Conservatism can be seen as ‘the philosophy of human imperfection’ (O’Sullivan 1976). This is because, unlike other ideologies, conservatives do not see human nature as good. They see humans as imperfect and therefore they need control and organisation. They are imperfect in three main ways.
- Psychologically: conservatives see humans as creatures of habit who like safety, security and familiarity. They need order to create security in a scary and uncertain world. Conservatives see liberty as a problem because it gives choices and uncertainty. They agree with the philosopher Thomas Hobbes who was willing to give up freedom for security saying that any government, even an authoritarian one, was better than the alternative of chaos.
- Morally: conservatives believe that criminal behaviour is not caused by society but by the imperfect individual. They hold a pessimistic view of human nature. Some conservatives believe this is due to the concept of ‘original sin’. All conservatives believe that people can be kept away from anti-social behaviour if they are regulated and controlled away from their natural and selfish impulses. They only way to do this is effective and strong law and order that is enforced by strong deterrents. Law and order was at the heart of Margaret Thatcher’s conservative governments, for instance.
- Intellectually: conservatives do not see humankind as intelligent or rational and think the world is too complicated for people to grasp. Oakeshott believed the world was ‘boundless and bottomless’, so beyond human understanding. They therefore base their ideas on a love of certainty, tradition and history, and want to be as pragmatic as possible. They do not like abstract ideas such ‘rights’ and ‘social justice’ as they would mean society would need to be reformed or remodelled.
Despite this, some aspect of New Right thinking can be argued to have a more positive view of human nature- for example, the belief in the free market must allow people a great deal of freedom in the economic sphere. However, this is allied with a strong emphasis on moral authority and law and order.
Conservatives see society as a natural thing that humans are part of and cannot be separated from. They think that people only exist as part of their social groupings and respond to all of them. Conservatives therefore see freedom differently from, for example, liberals. They think that a person is free when they willingly accept the rights and responsibilities that a society places on them. Negative freedom (the absence of constraints on an individual) does not exist for a conservative as a person can’t be ‘left alone’; they are always part of their society, which operates like a living being. This idea is called ‘organicism’. Leaving people alone leads to a feeling of rootlessness (anomie).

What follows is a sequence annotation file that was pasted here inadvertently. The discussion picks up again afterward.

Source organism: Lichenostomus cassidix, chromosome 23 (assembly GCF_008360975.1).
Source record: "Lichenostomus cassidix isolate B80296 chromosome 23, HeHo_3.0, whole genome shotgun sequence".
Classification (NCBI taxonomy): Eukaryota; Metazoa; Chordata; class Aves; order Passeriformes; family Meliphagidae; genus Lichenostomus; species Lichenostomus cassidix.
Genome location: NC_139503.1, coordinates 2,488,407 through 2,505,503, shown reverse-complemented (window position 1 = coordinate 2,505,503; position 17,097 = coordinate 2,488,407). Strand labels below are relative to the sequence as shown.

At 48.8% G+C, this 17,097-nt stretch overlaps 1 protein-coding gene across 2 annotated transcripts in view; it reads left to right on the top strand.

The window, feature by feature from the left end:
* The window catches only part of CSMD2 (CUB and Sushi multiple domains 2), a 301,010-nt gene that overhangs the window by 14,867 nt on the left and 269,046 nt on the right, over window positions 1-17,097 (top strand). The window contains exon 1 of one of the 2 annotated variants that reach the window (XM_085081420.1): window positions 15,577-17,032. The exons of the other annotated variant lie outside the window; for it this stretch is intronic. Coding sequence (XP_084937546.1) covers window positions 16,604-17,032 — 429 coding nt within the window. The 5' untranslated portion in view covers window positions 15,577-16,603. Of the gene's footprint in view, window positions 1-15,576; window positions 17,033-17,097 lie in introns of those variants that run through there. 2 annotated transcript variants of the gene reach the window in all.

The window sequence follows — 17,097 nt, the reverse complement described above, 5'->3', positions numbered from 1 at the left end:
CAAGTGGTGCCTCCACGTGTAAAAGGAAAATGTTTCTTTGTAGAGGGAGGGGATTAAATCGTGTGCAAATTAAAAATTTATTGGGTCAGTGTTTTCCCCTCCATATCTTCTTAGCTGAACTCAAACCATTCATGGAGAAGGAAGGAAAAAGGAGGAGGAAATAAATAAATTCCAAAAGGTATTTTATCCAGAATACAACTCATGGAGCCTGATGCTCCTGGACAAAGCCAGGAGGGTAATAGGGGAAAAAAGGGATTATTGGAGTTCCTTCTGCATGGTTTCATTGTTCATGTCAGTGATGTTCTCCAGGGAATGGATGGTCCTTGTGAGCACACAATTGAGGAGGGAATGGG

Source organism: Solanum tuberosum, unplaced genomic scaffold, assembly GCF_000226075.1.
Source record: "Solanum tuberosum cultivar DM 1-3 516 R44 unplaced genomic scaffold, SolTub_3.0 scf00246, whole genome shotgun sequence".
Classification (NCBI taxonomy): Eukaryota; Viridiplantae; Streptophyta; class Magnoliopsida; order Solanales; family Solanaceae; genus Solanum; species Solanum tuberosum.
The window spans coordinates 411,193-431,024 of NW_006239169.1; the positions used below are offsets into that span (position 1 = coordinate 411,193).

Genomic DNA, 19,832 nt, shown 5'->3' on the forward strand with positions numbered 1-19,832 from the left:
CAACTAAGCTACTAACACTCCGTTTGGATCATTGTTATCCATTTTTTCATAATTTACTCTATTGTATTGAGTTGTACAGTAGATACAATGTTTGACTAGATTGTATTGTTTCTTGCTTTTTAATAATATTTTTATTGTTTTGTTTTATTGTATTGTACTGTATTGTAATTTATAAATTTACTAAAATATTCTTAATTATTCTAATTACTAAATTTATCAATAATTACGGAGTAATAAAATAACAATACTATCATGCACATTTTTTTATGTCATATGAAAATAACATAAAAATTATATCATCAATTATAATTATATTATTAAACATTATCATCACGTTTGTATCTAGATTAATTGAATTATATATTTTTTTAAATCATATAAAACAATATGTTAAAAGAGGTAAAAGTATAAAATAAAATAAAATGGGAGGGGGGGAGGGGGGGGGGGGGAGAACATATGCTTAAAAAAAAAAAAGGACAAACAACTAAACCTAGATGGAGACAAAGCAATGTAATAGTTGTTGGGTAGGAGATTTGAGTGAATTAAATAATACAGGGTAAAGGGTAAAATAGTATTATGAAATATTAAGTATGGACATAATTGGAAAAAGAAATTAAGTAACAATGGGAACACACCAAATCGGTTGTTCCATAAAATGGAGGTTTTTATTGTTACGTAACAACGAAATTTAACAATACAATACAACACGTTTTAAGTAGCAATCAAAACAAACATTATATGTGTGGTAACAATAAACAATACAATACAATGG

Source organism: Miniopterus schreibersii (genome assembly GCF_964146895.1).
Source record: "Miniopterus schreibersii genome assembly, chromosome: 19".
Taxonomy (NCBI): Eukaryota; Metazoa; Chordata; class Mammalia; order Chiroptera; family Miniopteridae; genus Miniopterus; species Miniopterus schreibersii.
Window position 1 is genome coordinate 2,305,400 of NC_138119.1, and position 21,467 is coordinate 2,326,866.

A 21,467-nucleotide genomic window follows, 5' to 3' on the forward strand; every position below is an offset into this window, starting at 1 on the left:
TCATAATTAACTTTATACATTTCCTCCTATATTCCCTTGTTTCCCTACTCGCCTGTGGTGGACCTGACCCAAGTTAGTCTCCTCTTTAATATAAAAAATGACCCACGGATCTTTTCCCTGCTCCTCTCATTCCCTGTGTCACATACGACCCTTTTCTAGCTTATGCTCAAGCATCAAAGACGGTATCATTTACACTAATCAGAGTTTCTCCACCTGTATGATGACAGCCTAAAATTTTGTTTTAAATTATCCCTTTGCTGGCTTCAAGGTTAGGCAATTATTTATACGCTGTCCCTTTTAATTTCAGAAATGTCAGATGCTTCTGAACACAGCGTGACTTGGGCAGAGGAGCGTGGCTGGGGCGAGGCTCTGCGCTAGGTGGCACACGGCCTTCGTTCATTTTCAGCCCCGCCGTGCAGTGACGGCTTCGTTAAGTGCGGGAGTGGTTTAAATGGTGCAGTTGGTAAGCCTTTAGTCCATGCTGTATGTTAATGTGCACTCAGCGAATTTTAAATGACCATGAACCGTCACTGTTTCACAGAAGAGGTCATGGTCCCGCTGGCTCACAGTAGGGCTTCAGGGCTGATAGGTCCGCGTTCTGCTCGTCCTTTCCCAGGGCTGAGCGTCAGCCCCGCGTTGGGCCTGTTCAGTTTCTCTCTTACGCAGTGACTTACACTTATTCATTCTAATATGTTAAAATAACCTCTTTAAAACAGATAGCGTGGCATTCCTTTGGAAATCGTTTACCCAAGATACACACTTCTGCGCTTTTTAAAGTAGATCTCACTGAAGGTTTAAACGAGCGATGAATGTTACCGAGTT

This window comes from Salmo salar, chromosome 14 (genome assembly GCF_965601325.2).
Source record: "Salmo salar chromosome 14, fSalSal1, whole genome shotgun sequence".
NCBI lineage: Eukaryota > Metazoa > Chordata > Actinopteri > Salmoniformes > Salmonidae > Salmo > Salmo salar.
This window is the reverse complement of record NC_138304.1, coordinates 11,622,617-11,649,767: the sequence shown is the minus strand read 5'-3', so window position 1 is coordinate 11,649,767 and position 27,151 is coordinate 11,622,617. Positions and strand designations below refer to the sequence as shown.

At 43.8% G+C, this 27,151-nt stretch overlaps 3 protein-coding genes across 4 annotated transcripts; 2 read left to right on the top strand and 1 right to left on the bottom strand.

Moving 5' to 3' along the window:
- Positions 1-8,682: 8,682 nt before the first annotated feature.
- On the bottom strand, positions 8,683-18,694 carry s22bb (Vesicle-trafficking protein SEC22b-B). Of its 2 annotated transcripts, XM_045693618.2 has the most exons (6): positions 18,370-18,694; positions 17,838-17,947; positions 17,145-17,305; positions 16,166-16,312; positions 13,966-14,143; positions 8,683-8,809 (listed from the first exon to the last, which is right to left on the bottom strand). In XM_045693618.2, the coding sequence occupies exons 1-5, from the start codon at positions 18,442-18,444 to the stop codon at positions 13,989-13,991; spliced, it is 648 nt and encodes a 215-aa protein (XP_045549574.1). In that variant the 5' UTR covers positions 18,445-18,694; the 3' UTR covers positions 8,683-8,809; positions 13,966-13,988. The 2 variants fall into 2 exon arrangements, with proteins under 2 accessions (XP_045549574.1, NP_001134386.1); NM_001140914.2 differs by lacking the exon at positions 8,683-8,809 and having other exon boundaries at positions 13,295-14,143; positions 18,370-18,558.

Organicism does not view society as a collection of separate individuals. The ‘whole’ is more than just the sum of its parts. These parts can’t just be removed or rearranged like machine parts, as, like a living organism, you would damage or destroy the whole. Conservatives compare the liberal view of society to a machine and their view as to that of a human body and its separate parts.
Conservatives also see society as having evolved and formed naturally out of necessity. They see the family for example, not as a choice of liberal design, but, as a necessity that people have to have to survive and prosper. The use of the ‘organic’ or ‘living’ metaphor is very conservative in its nature. If you are dealing with a machine, then you can attempt to modify and change it by human design and ingenuity. If you are dealing with a living organism, then it can’t be changed by humans and any attempt to do so is dangerous.